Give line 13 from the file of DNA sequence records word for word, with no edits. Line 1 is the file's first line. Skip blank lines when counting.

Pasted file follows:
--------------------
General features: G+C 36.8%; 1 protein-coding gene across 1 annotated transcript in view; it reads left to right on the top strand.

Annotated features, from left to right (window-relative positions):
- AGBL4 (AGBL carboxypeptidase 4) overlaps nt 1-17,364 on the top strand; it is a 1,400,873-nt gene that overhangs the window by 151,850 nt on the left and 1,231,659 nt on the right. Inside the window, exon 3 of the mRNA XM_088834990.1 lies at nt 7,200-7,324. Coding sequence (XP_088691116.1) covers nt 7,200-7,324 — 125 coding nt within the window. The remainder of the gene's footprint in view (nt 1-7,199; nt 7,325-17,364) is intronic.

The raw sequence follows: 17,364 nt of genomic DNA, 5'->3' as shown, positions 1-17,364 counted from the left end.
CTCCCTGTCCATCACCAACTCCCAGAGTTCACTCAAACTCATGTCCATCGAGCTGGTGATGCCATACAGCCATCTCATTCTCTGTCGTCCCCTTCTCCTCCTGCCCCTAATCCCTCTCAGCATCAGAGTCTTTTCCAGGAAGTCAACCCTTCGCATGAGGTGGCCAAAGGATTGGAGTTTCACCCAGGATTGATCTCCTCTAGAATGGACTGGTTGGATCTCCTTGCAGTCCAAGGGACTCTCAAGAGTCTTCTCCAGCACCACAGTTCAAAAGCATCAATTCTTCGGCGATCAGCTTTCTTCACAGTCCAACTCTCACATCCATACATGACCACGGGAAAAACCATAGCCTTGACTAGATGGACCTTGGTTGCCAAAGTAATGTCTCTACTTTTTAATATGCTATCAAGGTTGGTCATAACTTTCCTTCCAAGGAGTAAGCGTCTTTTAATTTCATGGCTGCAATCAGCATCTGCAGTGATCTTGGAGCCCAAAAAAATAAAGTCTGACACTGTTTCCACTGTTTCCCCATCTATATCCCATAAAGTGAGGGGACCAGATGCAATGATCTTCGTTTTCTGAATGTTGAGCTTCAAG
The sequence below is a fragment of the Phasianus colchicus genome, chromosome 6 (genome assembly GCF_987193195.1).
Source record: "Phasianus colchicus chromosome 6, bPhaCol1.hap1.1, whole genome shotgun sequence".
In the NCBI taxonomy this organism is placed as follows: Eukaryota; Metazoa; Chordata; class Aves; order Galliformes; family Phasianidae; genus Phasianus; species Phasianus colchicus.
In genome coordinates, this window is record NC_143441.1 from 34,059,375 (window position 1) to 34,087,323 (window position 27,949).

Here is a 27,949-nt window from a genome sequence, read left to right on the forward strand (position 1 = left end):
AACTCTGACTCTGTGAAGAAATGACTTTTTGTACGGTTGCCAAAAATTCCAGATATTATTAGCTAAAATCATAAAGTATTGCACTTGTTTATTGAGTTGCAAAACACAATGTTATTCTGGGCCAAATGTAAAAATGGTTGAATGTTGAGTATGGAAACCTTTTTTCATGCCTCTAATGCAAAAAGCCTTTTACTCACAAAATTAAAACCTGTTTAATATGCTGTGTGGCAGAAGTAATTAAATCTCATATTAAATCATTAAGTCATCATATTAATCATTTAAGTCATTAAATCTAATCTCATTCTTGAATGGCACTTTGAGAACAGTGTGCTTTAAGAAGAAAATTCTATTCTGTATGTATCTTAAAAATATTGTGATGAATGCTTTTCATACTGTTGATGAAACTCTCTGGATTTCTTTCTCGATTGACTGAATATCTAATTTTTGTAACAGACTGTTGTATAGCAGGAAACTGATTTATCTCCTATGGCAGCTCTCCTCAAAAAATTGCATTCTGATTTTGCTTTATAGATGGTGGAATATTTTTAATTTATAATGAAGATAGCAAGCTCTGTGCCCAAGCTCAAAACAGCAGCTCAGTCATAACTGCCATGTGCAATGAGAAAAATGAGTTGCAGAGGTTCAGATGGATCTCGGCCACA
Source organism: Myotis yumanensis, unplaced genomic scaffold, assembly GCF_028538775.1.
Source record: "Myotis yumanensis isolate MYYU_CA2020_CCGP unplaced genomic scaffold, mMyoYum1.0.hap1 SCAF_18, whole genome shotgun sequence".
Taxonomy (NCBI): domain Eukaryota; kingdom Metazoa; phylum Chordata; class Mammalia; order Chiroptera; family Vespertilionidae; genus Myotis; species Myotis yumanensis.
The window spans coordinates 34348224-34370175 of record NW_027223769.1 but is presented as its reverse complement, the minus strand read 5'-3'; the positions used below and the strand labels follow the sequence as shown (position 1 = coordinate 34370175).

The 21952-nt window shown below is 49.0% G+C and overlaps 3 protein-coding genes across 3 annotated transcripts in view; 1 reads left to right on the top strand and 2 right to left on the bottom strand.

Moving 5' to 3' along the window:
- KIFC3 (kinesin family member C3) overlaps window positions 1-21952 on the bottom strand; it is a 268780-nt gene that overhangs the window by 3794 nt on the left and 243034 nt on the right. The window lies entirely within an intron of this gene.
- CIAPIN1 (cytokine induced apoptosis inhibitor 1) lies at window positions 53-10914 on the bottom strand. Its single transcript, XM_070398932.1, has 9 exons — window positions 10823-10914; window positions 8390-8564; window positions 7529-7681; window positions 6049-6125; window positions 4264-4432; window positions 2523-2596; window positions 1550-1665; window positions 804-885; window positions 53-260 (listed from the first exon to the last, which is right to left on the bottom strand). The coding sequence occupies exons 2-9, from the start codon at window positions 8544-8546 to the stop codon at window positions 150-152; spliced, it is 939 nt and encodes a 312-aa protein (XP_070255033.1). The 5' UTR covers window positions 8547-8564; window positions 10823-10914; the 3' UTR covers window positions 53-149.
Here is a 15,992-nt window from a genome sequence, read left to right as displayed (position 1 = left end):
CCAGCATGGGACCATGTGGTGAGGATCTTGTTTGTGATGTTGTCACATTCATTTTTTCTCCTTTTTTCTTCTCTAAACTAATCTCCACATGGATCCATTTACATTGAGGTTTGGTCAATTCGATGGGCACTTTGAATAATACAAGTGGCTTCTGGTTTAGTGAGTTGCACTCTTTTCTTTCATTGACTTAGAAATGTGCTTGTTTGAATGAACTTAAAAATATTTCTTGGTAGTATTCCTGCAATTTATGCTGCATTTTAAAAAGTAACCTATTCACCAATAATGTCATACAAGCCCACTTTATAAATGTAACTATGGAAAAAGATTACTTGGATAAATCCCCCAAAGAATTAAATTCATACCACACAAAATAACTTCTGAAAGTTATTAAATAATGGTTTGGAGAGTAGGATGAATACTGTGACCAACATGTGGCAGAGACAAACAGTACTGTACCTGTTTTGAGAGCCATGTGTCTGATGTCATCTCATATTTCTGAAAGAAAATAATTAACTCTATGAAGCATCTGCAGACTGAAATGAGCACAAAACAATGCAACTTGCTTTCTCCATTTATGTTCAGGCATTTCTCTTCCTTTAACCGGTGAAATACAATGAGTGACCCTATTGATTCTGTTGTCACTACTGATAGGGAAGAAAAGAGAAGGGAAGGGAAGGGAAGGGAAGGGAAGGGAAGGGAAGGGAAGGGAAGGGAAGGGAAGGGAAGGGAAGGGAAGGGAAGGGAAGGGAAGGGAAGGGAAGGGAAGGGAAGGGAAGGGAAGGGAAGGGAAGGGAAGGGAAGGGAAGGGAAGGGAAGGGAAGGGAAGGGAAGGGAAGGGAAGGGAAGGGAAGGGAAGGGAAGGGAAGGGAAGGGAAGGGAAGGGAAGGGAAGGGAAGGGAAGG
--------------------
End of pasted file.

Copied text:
Source record: "Myotis yumanensis isolate MYYU_CA2020_CCGP unplaced genomic scaffold, mMyoYum1.0.hap1 SCAF_18, whole genome shotgun sequence".